In 1920, Fyles became the first artist employed by the Horticulture division, where she worked under William Tyrrell Macoun. Additional publications and the creation of a herbarium came from her work in the Department.
In 1931, poor health forced her retirement, but she continued painting in oils, pastels and watercolours. For two decades she had entered her work in Royal Canadian Art A exhibitions and exhibited it elsewhere, work that expressed an appreciation of nature’s beauty, especially that of plants and flowers.
Fyles died on October 22, 1961.
“Here the dead sleep–the quiet dead.” (from In Beechwood Cemetery by Lampman)
Section 25, Lot 17 N Ctr.
Born in 1862, Lampman was educated at Trinity College School, Port Hope and Trinity College, Toronto, from which he obtained a BA in 1882. After graduating, Lampman tried his hand at being a teacher. When that was unsuccessful, he instead secured a position in the Post Office Department in Ottawa in 1883 where he remained until his death.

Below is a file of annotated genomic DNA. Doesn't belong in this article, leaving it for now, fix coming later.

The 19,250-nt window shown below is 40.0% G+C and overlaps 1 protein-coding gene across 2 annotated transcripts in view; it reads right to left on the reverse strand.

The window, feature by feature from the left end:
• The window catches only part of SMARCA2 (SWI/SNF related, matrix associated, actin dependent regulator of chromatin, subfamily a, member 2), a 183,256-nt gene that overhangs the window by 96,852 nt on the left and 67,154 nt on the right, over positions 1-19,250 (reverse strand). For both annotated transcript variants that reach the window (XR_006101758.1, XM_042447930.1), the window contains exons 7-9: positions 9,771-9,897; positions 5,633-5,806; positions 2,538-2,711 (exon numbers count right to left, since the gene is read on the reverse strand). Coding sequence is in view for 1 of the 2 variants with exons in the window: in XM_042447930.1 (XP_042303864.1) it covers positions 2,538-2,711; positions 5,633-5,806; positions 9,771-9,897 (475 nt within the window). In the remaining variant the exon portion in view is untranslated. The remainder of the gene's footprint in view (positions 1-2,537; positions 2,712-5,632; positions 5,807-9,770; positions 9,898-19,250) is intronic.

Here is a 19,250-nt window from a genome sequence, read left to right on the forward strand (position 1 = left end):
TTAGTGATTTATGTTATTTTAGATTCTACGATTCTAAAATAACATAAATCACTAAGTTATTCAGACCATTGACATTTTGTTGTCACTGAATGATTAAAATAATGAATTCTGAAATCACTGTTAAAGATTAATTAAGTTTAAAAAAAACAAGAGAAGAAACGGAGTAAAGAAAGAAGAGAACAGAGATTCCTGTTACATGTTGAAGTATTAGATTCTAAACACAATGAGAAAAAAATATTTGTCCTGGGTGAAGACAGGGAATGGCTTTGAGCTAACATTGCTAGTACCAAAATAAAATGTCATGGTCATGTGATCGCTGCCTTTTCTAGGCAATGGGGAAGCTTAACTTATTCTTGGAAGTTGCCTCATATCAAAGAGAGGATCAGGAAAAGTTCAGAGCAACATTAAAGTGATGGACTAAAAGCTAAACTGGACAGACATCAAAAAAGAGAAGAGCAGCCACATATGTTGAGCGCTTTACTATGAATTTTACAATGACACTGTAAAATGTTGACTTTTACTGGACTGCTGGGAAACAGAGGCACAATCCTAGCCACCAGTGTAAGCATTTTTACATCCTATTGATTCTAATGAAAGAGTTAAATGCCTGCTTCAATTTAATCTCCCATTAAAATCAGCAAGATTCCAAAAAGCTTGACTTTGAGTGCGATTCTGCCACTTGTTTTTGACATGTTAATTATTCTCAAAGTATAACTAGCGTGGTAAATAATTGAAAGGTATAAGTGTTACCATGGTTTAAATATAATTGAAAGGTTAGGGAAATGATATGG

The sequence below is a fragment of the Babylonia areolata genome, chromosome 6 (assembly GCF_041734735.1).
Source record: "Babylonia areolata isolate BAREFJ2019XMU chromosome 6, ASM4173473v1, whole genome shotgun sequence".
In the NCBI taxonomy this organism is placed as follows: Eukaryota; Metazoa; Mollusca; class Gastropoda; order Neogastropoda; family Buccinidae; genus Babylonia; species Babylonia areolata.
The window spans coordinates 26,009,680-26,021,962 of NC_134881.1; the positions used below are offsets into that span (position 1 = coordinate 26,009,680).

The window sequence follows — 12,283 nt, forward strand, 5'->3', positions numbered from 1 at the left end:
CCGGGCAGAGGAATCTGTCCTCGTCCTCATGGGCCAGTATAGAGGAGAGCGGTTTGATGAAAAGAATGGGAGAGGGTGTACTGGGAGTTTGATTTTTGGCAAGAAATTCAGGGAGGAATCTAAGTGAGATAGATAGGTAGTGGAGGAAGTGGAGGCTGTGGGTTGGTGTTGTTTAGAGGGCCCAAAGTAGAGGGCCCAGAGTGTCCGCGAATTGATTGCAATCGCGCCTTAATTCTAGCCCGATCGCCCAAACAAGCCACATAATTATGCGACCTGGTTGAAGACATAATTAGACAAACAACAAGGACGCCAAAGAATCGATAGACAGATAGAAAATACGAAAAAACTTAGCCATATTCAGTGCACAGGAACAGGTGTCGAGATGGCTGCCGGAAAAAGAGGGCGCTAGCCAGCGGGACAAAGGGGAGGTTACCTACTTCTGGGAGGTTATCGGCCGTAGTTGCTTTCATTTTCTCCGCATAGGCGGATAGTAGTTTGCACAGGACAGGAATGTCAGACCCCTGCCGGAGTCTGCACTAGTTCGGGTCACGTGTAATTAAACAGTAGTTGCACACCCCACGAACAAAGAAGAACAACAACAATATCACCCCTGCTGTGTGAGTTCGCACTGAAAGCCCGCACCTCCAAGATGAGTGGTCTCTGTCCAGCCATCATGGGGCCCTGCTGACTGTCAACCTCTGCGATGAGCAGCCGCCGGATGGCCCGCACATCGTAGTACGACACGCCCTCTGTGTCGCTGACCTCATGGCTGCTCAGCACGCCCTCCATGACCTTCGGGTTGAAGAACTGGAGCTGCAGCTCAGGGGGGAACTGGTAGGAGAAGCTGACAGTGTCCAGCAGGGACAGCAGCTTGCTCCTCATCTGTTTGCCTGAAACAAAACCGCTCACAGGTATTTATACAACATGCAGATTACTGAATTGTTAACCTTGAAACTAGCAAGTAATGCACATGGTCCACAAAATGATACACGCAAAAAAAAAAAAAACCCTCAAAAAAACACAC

Lampman’s true calling was as a poet. He began writing for college magazine Rouge et Noir before graduating to the more prestigious pages of The Week, and winning an audience in the major American magazines of the day such as Atlantic Monthly, Harper’s and Scribner’s. In spite of this success, Lampman was unable to find a publisher for his first collection, Among the Millet (1888), which he published himself.
In 1896, after some difficulty and delay, a Boston publisher released his second book, Lyrics of Earth (1895; restored text 1978). His third collection, Alcyone and Other Poems (1899), which was in preparation at the time of the poet’s death, was issued privately in a few copies. Its contents were incorporated in The Poems of Archibald Lampman (1900), devotedly assembled and edited by his friend, memorialist and fellow poet Duncan Campbell Scott.